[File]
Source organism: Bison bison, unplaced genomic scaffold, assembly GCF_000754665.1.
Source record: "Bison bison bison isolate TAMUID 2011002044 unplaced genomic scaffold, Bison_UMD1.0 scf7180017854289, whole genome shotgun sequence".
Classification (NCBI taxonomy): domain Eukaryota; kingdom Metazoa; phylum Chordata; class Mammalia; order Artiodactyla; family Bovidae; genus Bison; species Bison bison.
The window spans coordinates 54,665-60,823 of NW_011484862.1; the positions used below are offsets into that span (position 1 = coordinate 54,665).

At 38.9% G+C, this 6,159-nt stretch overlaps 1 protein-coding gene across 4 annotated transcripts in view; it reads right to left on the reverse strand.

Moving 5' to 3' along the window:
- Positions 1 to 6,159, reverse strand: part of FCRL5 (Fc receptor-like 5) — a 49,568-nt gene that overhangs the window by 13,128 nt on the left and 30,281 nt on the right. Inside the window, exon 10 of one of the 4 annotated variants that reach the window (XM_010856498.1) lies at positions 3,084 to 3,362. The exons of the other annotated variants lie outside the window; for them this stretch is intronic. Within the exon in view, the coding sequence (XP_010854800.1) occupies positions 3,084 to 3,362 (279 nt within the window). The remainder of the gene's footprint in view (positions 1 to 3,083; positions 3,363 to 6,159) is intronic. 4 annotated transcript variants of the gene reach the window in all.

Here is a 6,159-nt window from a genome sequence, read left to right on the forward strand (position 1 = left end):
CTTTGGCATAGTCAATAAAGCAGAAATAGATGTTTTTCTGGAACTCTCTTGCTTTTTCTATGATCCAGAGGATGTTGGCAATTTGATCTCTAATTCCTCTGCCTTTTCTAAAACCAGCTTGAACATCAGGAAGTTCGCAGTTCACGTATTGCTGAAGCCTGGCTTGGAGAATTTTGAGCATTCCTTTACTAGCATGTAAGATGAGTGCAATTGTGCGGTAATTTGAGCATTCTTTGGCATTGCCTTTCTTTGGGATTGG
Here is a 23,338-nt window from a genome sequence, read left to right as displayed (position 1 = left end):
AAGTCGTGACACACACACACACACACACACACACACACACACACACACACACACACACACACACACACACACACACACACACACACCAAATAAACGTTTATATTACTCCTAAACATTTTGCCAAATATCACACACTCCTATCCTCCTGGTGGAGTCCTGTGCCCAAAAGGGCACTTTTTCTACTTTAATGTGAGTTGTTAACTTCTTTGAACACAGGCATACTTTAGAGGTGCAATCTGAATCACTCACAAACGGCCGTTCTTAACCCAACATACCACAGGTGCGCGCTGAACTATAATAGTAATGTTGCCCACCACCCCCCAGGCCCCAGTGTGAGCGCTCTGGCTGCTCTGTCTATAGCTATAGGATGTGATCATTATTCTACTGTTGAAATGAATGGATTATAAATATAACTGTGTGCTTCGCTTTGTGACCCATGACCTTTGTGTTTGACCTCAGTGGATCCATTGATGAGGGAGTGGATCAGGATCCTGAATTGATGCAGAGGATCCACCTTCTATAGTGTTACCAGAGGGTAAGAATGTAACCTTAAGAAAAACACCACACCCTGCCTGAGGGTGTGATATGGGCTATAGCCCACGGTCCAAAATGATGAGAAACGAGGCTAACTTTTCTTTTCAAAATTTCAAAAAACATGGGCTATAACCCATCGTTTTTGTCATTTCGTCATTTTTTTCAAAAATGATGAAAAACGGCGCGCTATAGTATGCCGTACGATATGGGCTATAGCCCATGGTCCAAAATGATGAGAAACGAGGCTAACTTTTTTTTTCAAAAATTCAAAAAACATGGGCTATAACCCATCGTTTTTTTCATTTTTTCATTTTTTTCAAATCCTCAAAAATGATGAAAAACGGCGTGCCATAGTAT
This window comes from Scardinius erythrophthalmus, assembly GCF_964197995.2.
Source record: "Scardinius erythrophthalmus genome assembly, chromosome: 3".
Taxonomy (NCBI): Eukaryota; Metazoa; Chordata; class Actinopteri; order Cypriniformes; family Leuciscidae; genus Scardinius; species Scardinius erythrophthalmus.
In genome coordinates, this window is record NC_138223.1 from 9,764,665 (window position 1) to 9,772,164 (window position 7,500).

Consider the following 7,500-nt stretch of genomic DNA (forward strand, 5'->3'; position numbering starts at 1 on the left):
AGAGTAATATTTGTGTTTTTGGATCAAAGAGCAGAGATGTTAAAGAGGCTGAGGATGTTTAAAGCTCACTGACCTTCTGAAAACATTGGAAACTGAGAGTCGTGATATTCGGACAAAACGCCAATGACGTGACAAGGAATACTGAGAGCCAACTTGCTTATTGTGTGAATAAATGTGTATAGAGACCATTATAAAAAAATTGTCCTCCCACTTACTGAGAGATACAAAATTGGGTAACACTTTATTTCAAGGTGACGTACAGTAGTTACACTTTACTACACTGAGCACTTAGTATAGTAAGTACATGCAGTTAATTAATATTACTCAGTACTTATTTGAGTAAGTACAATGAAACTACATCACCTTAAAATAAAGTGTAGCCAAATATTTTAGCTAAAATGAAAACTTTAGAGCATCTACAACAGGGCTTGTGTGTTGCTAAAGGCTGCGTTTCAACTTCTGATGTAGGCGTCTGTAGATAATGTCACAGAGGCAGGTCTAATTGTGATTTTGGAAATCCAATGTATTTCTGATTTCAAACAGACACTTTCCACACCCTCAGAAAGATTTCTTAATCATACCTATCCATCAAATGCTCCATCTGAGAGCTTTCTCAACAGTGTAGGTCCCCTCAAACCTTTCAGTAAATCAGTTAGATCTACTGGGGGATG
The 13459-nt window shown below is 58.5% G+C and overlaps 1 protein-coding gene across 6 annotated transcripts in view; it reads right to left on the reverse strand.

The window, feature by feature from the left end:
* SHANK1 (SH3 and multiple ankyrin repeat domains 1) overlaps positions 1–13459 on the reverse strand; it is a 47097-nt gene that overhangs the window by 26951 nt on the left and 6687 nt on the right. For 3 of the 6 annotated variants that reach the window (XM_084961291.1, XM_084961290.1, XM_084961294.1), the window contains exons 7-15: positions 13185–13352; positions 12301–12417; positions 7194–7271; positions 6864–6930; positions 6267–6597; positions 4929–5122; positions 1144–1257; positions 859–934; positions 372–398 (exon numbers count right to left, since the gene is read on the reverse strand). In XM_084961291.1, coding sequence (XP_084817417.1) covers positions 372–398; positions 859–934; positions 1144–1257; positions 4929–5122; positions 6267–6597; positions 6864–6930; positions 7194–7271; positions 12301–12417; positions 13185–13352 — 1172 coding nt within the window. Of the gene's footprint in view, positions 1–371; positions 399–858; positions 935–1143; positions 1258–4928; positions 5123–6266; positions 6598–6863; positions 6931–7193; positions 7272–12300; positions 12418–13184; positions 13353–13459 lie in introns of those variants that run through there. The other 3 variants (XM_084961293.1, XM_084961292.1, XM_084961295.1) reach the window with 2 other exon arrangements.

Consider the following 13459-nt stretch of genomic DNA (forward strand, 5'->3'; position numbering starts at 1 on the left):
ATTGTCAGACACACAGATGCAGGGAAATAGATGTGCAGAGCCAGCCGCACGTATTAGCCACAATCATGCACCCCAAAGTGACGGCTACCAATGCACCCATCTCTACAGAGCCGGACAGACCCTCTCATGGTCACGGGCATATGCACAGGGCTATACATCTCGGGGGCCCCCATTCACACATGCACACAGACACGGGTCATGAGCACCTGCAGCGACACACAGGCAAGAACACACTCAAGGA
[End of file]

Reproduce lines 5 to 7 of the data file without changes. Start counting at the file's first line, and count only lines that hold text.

At 38.9% G+C, this 6,159-nt stretch overlaps 1 protein-coding gene across 4 annotated transcripts in view; it reads right to left on the reverse strand.

Moving 5' to 3' along the window:
- Positions 1 to 6,159, reverse strand: part of FCRL5 (Fc receptor-like 5) — a 49,568-nt gene that overhangs the window by 13,128 nt on the left and 30,281 nt on the right. Inside the window, exon 10 of one of the 4 annotated variants that reach the window (XM_010856498.1) lies at positions 3,084 to 3,362. The exons of the other annotated variants lie outside the window; for them this stretch is intronic. Within the exon in view, the coding sequence (XP_010854800.1) occupies positions 3,084 to 3,362 (279 nt within the window). The remainder of the gene's footprint in view (positions 1 to 3,083; positions 3,363 to 6,159) is intronic. 4 annotated transcript variants of the gene reach the window in all.